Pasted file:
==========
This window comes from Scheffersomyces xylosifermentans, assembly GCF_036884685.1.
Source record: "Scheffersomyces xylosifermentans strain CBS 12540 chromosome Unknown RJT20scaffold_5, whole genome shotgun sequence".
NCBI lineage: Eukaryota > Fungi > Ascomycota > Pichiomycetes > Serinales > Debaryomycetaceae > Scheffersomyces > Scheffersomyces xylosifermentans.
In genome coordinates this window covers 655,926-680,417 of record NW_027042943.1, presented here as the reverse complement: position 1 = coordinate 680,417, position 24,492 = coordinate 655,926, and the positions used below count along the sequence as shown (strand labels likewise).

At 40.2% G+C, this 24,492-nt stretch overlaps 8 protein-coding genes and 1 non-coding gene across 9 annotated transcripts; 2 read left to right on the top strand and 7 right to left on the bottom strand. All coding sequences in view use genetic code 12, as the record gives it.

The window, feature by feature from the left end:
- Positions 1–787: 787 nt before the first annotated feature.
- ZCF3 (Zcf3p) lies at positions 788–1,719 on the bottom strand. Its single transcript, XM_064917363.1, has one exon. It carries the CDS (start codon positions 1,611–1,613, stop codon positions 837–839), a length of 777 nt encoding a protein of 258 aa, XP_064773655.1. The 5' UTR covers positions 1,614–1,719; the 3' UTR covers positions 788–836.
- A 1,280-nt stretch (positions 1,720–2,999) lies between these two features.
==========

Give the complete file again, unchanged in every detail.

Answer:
This window comes from Scheffersomyces xylosifermentans, assembly GCF_036884685.1.
Source record: "Scheffersomyces xylosifermentans strain CBS 12540 chromosome Unknown RJT20scaffold_5, whole genome shotgun sequence".
NCBI lineage: Eukaryota > Fungi > Ascomycota > Pichiomycetes > Serinales > Debaryomycetaceae > Scheffersomyces > Scheffersomyces xylosifermentans.
In genome coordinates this window covers 655,926-680,417 of record NW_027042943.1, presented here as the reverse complement: position 1 = coordinate 680,417, position 24,492 = coordinate 655,926, and the positions used below count along the sequence as shown (strand labels likewise).

At 40.2% G+C, this 24,492-nt stretch overlaps 8 protein-coding genes and 1 non-coding gene across 9 annotated transcripts; 2 read left to right on the top strand and 7 right to left on the bottom strand. All coding sequences in view use genetic code 12, as the record gives it.

The window, feature by feature from the left end:
- Positions 1–787: 787 nt before the first annotated feature.
- ZCF3 (Zcf3p) lies at positions 788–1,719 on the bottom strand. Its single transcript, XM_064917363.1, has one exon. It carries the CDS (start codon positions 1,611–1,613, stop codon positions 837–839), a length of 777 nt encoding a protein of 258 aa, XP_064773655.1. The 5' UTR covers positions 1,614–1,719; the 3' UTR covers positions 788–836.
- A 1,280-nt stretch (positions 1,720–2,999) lies between these two features.